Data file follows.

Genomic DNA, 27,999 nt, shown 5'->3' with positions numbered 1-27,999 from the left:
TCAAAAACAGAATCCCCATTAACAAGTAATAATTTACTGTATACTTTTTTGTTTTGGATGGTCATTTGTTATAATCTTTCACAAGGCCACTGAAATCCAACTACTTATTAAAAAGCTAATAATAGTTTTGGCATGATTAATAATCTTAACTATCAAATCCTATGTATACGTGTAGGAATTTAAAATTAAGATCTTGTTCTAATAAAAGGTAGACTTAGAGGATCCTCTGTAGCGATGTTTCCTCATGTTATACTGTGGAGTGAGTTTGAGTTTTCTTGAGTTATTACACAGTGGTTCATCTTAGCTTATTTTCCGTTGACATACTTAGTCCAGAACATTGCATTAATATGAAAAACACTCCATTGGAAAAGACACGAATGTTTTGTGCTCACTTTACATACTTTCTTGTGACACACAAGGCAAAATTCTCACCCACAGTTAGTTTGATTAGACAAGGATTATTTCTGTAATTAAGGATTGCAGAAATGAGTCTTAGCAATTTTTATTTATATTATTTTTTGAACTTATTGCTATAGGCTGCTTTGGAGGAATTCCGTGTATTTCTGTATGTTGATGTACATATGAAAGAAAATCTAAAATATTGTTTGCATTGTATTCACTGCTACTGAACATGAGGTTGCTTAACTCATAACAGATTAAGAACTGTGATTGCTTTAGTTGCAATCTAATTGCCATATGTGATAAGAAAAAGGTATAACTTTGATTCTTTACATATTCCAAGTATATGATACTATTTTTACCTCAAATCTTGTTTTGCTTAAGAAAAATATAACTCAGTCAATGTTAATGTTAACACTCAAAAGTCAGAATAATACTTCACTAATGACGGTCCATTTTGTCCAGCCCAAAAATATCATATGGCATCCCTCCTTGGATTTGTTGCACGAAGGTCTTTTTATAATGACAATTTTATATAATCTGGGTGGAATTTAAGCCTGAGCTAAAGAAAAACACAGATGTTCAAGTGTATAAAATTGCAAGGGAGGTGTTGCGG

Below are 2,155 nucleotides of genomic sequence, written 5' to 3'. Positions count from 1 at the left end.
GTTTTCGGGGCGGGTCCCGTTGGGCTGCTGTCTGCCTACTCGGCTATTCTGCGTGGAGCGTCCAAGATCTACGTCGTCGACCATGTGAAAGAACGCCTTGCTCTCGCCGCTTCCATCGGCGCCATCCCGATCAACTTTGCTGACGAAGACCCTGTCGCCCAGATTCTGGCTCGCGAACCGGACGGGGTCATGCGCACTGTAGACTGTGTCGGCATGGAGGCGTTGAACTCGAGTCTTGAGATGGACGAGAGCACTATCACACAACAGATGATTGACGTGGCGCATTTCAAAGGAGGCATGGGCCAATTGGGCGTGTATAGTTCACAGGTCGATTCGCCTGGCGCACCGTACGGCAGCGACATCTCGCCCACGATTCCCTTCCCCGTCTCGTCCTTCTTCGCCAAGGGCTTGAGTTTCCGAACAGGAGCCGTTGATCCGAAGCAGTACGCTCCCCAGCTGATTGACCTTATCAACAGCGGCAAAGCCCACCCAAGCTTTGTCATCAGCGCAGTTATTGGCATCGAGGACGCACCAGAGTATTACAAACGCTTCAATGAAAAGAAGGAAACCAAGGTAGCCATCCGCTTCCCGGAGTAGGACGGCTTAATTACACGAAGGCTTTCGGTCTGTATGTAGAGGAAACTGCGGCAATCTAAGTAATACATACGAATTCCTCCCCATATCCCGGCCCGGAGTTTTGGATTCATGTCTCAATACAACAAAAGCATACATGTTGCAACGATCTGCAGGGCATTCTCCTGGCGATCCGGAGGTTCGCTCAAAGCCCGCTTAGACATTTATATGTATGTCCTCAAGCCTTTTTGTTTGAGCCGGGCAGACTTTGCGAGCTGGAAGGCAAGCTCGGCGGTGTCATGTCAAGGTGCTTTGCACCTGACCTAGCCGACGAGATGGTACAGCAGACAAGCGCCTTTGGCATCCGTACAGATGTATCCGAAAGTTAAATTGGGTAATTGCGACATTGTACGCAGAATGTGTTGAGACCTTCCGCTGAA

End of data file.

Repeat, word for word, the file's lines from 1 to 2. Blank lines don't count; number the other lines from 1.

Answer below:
Genomic DNA, 27,999 nt, shown 5'->3' with positions numbered 1-27,999 from the left:
TCAAAAACAGAATCCCCATTAACAAGTAATAATTTACTGTATACTTTTTTGTTTTGGATGGTCATTTGTTATAATCTTTCACAAGGCCACTGAAATCCAACTACTTATTAAAAAGCTAATAATAGTTTTGGCATGATTAATAATCTTAACTATCAAATCCTATGTATACGTGTAGGAATTTAAAATTAAGATCTTGTTCTAATAAAAGGTAGACTTAGAGGATCCTCTGTAGCGATGTTTCCTCATGTTATACTGTGGAGTGAGTTTGAGTTTTCTTGAGTTATTACACAGTGGTTCATCTTAGCTTATTTTCCGTTGACATACTTAGTCCAGAACATTGCATTAATATGAAAAACACTCCATTGGAAAAGACACGAATGTTTTGTGCTCACTTTACATACTTTCTTGTGACACACAAGGCAAAATTCTCACCCACAGTTAGTTTGATTAGACAAGGATTATTTCTGTAATTAAGGATTGCAGAAATGAGTCTTAGCAATTTTTATTTATATTATTTTTTGAACTTATTGCTATAGGCTGCTTTGGAGGAATTCCGTGTATTTCTGTATGTTGATGTACATATGAAAGAAAATCTAAAATATTGTTTGCATTGTATTCACTGCTACTGAACATGAGGTTGCTTAACTCATAACAGATTAAGAACTGTGATTGCTTTAGTTGCAATCTAATTGCCATATGTGATAAGAAAAAGGTATAACTTTGATTCTTTACATATTCCAAGTATATGATACTATTTTTACCTCAAATCTTGTTTTGCTTAAGAAAAATATAACTCAGTCAATGTTAATGTTAACACTCAAAAGTCAGAATAATACTTCACTAATGACGGTCCATTTTGTCCAGCCCAAAAATATCATATGGCATCCCTCCTTGGATTTGTTGCACGAAGGTCTTTTTATAATGACAATTTTATATAATCTGGGTGGAATTTAAGCCTGAGCTAAAGAAAAACACAGATGTTCAAGTGTATAAAATTGCAAGGGAGGTGTTGCGG